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Letters to the Editor   |    
Risk of Upper Gastrointestinal Bleeding When Taking SSRIs With NSAIDs or Aspirin
Chun-Ya Kuo, M.D.; Yin-To Liao, M.D.; Vincent Chin-Hung Chen, M.D., Ph.D.
Am J Psychiatry 2014;171:582. doi:10.1176/appi.ajp.2014.14010108
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The authors report no financial relationships with commercial interests.

From the Department of Psychiatry, Chung Shan Medical University Hospital, Taichung, Taiwan.

Copyright © 2014 by the American Psychiatric Association

Accepted March , 2014.

To the Editor: In the January issue of the Journal, Wang et al. (1) reported more upper gastrointestinal bleeding risk in patients taking the combination of selective serotonin reuptake inhibitors (SSRIs) and nonsteroidal anti-inflammatory drugs (NSAIDs) than SSRIs combined with aspirin (adjusted odds ratios, 3.44 compared with 2.07). However, the data from the previous study by Dall et al. in 2009 (2) revealed that the stratum-specific odds ratio of upper gastrointestinal bleeding when combining SSRIs with NSAIDs or aspirin was the opposite (adjusted odds ratios, 1.79 compared with 2.2).

We tried to explain the different findings in two ways. First, Wang et al. analyzed the data from the Taiwan National Health Insurance Research Database, and differences in the prescription pattern and dosage must be taken into consideration. In Taiwan, aspirin is usually prescribed for the prevention of cardiovascular or cerebral vascular disease, and the recommended dosage according to the guidelines for these indications was relatively low (3). On the other hand, NSAIDs were prescribed mostly for pain control, and dosage is adjustable with greater variations. The dosage and use pattern in Taiwan of aspirin and NSAIDs is different from Western countries. Data regarding the use of both over-the-counter drugs are not included in the National Health Insurance Research Database either. With confounding factors such as dosage and over-the-counter use without a prescription, we must be more careful when interpreting results.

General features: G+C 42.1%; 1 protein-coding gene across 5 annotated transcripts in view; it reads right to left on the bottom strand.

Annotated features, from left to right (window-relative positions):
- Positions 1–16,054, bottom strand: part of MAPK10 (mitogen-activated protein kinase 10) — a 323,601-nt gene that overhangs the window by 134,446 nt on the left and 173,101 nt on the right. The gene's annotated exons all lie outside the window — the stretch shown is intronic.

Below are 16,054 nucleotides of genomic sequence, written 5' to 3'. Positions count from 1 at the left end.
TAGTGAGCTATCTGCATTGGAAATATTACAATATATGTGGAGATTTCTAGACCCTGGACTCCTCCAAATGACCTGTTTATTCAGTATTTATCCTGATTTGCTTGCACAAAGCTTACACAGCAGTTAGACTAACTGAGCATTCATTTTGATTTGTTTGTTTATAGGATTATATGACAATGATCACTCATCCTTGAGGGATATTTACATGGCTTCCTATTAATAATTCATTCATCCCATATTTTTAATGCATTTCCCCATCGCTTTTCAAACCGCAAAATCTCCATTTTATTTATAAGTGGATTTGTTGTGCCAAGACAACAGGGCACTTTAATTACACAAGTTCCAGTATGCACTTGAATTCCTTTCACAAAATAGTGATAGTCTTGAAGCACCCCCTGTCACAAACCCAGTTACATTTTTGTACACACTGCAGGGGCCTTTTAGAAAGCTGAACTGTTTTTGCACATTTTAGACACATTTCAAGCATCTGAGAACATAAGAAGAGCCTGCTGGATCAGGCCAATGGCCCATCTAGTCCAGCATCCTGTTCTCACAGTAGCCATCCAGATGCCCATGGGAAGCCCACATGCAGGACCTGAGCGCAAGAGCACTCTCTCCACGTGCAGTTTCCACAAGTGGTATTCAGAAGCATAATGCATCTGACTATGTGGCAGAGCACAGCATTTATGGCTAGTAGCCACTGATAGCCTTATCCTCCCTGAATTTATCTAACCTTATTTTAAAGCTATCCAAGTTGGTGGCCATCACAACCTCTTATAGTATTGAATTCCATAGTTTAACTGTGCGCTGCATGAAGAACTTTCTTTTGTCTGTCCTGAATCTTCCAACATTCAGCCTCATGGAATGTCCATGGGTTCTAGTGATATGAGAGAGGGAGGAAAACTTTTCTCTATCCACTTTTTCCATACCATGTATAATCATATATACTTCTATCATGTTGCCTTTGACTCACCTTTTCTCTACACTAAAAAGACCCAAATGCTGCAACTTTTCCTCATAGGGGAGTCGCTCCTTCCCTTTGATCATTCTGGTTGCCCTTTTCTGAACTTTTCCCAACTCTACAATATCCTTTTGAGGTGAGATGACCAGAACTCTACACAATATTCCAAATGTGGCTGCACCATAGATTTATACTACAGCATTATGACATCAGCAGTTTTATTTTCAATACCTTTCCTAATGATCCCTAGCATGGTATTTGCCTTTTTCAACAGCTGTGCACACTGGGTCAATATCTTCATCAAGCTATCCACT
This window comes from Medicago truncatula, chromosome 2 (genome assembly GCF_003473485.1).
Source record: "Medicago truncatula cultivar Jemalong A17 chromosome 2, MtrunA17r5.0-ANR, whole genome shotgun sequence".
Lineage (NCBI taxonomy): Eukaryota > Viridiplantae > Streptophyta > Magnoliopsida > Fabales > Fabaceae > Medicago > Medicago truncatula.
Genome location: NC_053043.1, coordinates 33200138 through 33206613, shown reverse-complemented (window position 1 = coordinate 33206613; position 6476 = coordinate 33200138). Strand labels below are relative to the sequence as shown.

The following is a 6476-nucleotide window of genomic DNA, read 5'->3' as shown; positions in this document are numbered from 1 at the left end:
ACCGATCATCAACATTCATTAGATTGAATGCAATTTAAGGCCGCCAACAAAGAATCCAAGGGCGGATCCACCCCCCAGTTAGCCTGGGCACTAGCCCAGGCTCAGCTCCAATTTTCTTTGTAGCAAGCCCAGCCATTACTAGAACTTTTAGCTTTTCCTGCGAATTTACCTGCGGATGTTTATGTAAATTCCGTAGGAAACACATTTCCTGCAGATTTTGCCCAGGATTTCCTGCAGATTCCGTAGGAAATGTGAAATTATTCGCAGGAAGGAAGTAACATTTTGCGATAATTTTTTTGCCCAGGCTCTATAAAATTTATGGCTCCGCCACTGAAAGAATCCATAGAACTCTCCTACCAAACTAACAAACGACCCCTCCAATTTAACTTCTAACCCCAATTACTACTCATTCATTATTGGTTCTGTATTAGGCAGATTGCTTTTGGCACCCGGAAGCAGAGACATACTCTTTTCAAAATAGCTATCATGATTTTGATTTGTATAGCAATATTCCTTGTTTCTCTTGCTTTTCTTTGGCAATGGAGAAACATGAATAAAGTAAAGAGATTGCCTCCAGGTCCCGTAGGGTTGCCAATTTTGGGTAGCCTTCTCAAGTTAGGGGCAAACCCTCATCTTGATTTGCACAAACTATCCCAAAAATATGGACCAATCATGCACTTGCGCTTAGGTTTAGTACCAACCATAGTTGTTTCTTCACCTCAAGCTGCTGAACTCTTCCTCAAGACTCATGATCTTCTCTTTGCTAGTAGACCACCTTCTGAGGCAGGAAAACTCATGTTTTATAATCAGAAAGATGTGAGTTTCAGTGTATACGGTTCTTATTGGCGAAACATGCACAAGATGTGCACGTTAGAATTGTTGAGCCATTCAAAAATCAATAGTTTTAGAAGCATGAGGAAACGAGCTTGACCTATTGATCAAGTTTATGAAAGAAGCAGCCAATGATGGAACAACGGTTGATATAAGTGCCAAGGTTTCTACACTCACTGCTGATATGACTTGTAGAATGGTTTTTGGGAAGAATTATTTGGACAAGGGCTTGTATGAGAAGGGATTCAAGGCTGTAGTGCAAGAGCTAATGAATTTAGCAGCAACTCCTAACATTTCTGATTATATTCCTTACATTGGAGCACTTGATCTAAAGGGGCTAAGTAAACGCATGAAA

Second, from the pharmacological point of view, common coadministration, such as with clopidogrel, should be taken into consideration. SSRIs elevated the risk of abnormal upper gastrointestinal bleeding through two mechanisms: antiplatelet activity and increased gastric acidity. But the interaction of SSRI and cytochrome P450 enzyme should also be considered. Clopidogrel is commonly prescribed with aspirin for cardioprotection, and it needs bioactivation mediated by CYP2C19 to achieve the antiplatelet efficacy. Coadministration of CYP2C19-inhibiting drugs reduces the efficacy of clopidogrel. CYP2C is inhibited by fluoxetine, sertraline, and fluvoxamine. With concomitant clopidogrel, aspirin, and CYP2C19-inhibiting SSRI use, the interpretation that aspirin is associated with less upper gastrointestinal bleeding than NSAIDs becomes unclear. Large doses of aspirin inhibit platelet aggregation and vascular synthesis of the prostaglandin I2 (PGI2). PGI2 inhibits platelet aggregation and thus low-dose aspirin is more known for increasing upper gastrointestinal bleeding than large-dose aspirin (4). When considering NSAID- and aspirin-related gastrointestinal bleeding, clinicians should take aspirin dosage and other combined medication into account.